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Energy Outlook and Energy Saving Potential in East Asia 2016

Energy Outlook and Energy Saving Potential in East Asia 2016
21 September 2016
Han Phoumin, Shigeru Kimura, Cecilya Laksmiwati Malik, Arif Syed, Energy and Industry Department, Prime Minister's Office of Brunei Darussalam, Chiphong Sarasy, Yu Hao, rong Han, Lu Zheng, Miyuki Tsunoda, Kyung-Jin Boo, Khamso Kouphokham, Zaharin Zulkifli, TIn Zaw Myint, Danilo V. Vivar, Loi Tian Sheng Allan, Jacqueline Yujia Tao, Nguyen Minh Bao, Supit Padprem, Leong Siew Meng
Shigeru Kimura, Han Phoumin
Energy, Regulation and Governance

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Sustained economic growth and increasing population in the East Asia Summit (EAS) region are the two major drivers responsible for the rise of doubling energy demand in 2013-2040. The increase of energy demand threatens energy security and the effort to curb carbon dioxide (CO2) emissions. These common energy challenges will need to be addressed through concerted efforts, including collective measures and actions to rapidly develop and deploy energy efficiency and saving, high-efficient and low-emission coal-fired power plant technology, and nuclear safety, and to double the share of renewable energy to the overall energy mix for inclusive and sustainable development.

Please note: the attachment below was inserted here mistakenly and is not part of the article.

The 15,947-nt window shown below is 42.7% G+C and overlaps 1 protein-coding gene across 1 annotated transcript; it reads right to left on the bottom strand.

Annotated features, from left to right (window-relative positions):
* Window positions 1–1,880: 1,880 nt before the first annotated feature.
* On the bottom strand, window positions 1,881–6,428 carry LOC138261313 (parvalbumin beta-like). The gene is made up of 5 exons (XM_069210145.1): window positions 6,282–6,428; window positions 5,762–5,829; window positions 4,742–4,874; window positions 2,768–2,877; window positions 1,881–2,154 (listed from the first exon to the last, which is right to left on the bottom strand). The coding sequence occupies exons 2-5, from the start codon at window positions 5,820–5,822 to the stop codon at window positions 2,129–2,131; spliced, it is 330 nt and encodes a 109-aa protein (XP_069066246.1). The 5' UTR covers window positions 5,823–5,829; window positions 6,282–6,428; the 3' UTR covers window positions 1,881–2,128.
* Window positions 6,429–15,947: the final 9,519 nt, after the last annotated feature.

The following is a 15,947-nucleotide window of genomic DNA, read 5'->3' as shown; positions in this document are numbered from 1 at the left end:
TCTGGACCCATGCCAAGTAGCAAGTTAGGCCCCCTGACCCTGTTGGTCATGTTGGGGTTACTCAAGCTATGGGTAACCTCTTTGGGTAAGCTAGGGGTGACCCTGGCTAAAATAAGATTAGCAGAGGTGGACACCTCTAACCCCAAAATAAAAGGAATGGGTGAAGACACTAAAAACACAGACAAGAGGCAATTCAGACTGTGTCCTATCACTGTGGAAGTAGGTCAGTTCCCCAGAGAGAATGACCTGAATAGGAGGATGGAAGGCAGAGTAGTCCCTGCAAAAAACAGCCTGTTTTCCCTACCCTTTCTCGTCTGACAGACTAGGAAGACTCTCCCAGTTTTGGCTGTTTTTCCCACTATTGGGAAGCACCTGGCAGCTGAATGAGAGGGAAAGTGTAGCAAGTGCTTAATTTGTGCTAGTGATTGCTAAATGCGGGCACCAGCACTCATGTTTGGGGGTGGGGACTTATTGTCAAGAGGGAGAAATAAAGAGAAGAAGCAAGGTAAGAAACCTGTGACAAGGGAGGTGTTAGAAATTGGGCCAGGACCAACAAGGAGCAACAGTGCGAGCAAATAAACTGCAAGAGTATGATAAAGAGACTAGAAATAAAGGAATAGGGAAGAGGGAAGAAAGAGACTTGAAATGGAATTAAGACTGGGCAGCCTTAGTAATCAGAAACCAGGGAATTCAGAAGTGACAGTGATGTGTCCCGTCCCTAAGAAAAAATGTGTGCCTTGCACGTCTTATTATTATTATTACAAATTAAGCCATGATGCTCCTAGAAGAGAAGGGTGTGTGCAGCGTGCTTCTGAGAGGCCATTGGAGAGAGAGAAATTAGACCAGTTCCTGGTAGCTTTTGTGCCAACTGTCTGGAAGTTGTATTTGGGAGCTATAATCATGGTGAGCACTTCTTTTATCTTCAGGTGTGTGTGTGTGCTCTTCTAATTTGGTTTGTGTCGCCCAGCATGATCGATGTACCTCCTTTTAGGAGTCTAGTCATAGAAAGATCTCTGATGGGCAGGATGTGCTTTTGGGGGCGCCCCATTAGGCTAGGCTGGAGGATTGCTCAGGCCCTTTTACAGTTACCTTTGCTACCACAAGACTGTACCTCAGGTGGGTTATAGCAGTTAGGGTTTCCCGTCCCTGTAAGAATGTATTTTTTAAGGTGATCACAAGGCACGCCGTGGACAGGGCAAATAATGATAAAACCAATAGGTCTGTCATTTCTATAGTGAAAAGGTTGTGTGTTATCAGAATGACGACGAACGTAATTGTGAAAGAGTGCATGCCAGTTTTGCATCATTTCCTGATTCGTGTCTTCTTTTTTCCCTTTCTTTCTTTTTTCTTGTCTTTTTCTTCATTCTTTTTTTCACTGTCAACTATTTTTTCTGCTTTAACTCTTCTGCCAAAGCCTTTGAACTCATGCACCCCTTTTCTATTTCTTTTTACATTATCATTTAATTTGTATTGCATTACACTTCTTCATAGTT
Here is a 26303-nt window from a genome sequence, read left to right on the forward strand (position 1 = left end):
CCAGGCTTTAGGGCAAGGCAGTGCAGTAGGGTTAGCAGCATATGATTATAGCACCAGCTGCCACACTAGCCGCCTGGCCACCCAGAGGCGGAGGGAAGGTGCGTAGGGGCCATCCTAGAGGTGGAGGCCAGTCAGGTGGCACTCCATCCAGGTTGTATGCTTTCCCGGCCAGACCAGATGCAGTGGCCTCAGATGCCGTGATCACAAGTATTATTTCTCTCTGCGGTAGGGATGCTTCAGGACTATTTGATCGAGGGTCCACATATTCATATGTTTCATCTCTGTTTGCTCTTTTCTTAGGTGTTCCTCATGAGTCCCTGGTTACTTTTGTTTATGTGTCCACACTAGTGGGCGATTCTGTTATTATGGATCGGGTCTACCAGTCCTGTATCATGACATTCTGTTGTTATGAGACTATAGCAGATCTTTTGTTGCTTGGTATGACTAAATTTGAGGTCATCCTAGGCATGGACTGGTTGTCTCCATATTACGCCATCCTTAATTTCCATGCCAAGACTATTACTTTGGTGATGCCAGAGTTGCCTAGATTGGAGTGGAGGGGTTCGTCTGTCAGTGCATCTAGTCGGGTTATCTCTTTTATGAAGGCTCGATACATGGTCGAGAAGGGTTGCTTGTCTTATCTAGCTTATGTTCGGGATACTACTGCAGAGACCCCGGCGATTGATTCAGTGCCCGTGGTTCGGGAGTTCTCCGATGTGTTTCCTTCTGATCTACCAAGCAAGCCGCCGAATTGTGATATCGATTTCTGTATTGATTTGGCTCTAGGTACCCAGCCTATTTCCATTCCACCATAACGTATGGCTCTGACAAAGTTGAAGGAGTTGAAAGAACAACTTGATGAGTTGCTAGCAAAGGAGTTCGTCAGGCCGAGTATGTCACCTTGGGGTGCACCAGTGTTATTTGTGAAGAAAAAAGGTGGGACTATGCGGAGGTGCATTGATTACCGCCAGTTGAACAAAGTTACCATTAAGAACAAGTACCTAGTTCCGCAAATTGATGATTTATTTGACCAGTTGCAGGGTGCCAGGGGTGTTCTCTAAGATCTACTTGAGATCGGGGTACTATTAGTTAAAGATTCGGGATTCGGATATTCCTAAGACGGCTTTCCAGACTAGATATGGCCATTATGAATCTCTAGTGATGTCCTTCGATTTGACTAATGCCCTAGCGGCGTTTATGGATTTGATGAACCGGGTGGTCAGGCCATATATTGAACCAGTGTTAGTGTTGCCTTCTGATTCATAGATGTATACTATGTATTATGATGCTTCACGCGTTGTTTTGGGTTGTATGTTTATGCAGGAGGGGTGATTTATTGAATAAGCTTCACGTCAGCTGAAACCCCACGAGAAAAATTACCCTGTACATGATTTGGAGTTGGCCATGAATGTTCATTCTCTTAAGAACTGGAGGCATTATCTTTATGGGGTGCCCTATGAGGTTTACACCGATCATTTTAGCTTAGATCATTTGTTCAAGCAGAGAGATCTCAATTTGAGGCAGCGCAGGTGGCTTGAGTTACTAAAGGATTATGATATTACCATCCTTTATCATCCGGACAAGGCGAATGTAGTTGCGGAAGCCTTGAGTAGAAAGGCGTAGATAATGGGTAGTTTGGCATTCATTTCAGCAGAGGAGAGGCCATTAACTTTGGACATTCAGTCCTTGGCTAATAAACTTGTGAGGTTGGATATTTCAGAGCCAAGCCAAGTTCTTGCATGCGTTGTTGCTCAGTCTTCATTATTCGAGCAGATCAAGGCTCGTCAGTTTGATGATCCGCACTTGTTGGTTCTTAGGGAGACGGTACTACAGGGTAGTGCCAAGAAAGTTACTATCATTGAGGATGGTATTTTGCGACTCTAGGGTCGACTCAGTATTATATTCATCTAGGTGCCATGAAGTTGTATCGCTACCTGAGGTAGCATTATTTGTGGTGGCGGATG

The energy outlook and energy saving potential present the balance of energy best-mix based on each country's policy and targets, and predict the pattern of future energy consumption. In this regard, the Business-as-Usual (BAU) scenario was developed for each EAS economy, outlining future sectoral and economy?wide energy consumption assuming no significant changes in government policies. An Alternative Policy Scenario (APS) was set to examine the potential impact of additional energy efficiency goals, action plans, or policies that are being, or likely to be, considered. The difference between the BAU and the APS scenarios in both final and primary energy supply represents potential energy savings. The difference in CO2 emissions between the two scenarios represents the potential for reducing greenhouse gas emissions.

The findings of this study would continue to set light towards policy implications for decision?making to ensure that the region could enjoy both economic growth and investment opportunities without compromising energy security and environmental problems resulting from rising CO2 emissions.

Full Report



Front cover




List of Tables and Figures

List of Abbreviations and Acronyms

List of Project Members

Executive Summary

Chapter 1. Main Report

Chapter 2. Australia Country Report

Chapter 3. Brunei Darussalam Country Report

Chapter 4. Cambodia Country Report

Chapter 5. China Country Report

Chapter 6. India Country Report

Chapter 7. Indonesia Country Report

Chapter 8. Japan Country Report

Chapter 9. Republic of Korea Country Report

Chapter 10. Lao PDR Country Report

Chapter 11. Malaysia Country Report

Chapter 12. Myanmar Country Report

Chapter 13. New Zealand Country Report

Chapter 14. Philippines Country Report

Chapter 15. Singapore Country Report

Chapter 16. Thailand Country Report

Chapter 17. Viet Nam Country Report


Annex 1. Energy Saving Potential Study on Thailand's Road Sector

Annex 2. Policies to Promote EEC Building in Korea

Annex 3. Technical and Economic Study on Solar Thermal Cooling

Annex 4. Results Summary Tables

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